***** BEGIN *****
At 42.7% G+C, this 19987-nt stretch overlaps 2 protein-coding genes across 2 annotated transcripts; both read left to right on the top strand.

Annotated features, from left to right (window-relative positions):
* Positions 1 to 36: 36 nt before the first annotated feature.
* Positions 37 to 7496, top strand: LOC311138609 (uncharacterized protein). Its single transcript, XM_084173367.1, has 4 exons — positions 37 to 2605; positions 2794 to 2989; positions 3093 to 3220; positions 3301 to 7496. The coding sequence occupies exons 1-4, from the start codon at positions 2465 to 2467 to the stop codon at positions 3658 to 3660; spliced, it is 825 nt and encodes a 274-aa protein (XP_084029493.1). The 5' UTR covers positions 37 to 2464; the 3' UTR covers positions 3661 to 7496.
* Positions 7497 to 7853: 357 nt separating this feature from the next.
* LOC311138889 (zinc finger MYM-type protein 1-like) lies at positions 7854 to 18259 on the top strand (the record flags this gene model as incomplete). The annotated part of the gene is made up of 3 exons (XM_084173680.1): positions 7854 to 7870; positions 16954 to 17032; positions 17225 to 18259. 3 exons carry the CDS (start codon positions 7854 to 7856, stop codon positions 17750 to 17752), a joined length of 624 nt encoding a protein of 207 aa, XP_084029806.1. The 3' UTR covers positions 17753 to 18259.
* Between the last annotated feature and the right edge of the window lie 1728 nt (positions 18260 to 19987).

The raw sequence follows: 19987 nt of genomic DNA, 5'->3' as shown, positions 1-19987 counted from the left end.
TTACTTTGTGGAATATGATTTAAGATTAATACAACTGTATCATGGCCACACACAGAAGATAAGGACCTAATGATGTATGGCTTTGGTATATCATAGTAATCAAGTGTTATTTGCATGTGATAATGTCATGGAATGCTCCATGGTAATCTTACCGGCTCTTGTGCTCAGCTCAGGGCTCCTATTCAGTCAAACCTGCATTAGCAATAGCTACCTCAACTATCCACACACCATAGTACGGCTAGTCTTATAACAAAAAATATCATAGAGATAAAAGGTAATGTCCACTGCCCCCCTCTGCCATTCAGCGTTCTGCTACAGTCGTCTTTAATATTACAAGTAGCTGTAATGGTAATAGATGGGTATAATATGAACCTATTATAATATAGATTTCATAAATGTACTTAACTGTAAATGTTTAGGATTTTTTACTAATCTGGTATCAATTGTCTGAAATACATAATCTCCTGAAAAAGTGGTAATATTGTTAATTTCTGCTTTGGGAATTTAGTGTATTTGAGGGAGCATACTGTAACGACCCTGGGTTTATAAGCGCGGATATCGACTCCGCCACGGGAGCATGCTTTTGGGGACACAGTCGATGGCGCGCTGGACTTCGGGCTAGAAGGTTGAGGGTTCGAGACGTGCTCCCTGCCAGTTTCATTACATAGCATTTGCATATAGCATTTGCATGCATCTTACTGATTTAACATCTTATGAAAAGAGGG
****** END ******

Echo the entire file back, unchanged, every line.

At 42.7% G+C, this 19987-nt stretch overlaps 2 protein-coding genes across 2 annotated transcripts; both read left to right on the top strand.

Annotated features, from left to right (window-relative positions):
* Positions 1 to 36: 36 nt before the first annotated feature.
* Positions 37 to 7496, top strand: LOC311138609 (uncharacterized protein). Its single transcript, XM_084173367.1, has 4 exons — positions 37 to 2605; positions 2794 to 2989; positions 3093 to 3220; positions 3301 to 7496. The coding sequence occupies exons 1-4, from the start codon at positions 2465 to 2467 to the stop codon at positions 3658 to 3660; spliced, it is 825 nt and encodes a 274-aa protein (XP_084029493.1). The 5' UTR covers positions 37 to 2464; the 3' UTR covers positions 3661 to 7496.
* Positions 7497 to 7853: 357 nt separating this feature from the next.
* LOC311138889 (zinc finger MYM-type protein 1-like) lies at positions 7854 to 18259 on the top strand (the record flags this gene model as incomplete). The annotated part of the gene is made up of 3 exons (XM_084173680.1): positions 7854 to 7870; positions 16954 to 17032; positions 17225 to 18259. 3 exons carry the CDS (start codon positions 7854 to 7856, stop codon positions 17750 to 17752), a joined length of 624 nt encoding a protein of 207 aa, XP_084029806.1. The 3' UTR covers positions 17753 to 18259.
* Between the last annotated feature and the right edge of the window lie 1728 nt (positions 18260 to 19987).

The raw sequence follows: 19987 nt of genomic DNA, 5'->3' as shown, positions 1-19987 counted from the left end.
TTACTTTGTGGAATATGATTTAAGATTAATACAACTGTATCATGGCCACACACAGAAGATAAGGACCTAATGATGTATGGCTTTGGTATATCATAGTAATCAAGTGTTATTTGCATGTGATAATGTCATGGAATGCTCCATGGTAATCTTACCGGCTCTTGTGCTCAGCTCAGGGCTCCTATTCAGTCAAACCTGCATTAGCAATAGCTACCTCAACTATCCACACACCATAGTACGGCTAGTCTTATAACAAAAAATATCATAGAGATAAAAGGTAATGTCCACTGCCCCCCTCTGCCATTCAGCGTTCTGCTACAGTCGTCTTTAATATTACAAGTAGCTGTAATGGTAATAGATGGGTATAATATGAACCTATTATAATATAGATTTCATAAATGTACTTAACTGTAAATGTTTAGGATTTTTTACTAATCTGGTATCAATTGTCTGAAATACATAATCTCCTGAAAAAGTGGTAATATTGTTAATTTCTGCTTTGGGAATTTAGTGTATTTGAGGGAGCATACTGTAACGACCCTGGGTTTATAAGCGCGGATATCGACTCCGCCACGGGAGCATGCTTTTGGGGACACAGTCGATGGCGCGCTGGACTTCGGGCTAGAAGGTTGAGGGTTCGAGACGTGCTCCCTGCCAGTTTCATTACATAGCATTTGCATATAGCATTTGCATGCATCTTACTGATTTAACATCTTATGAAAAGAGGG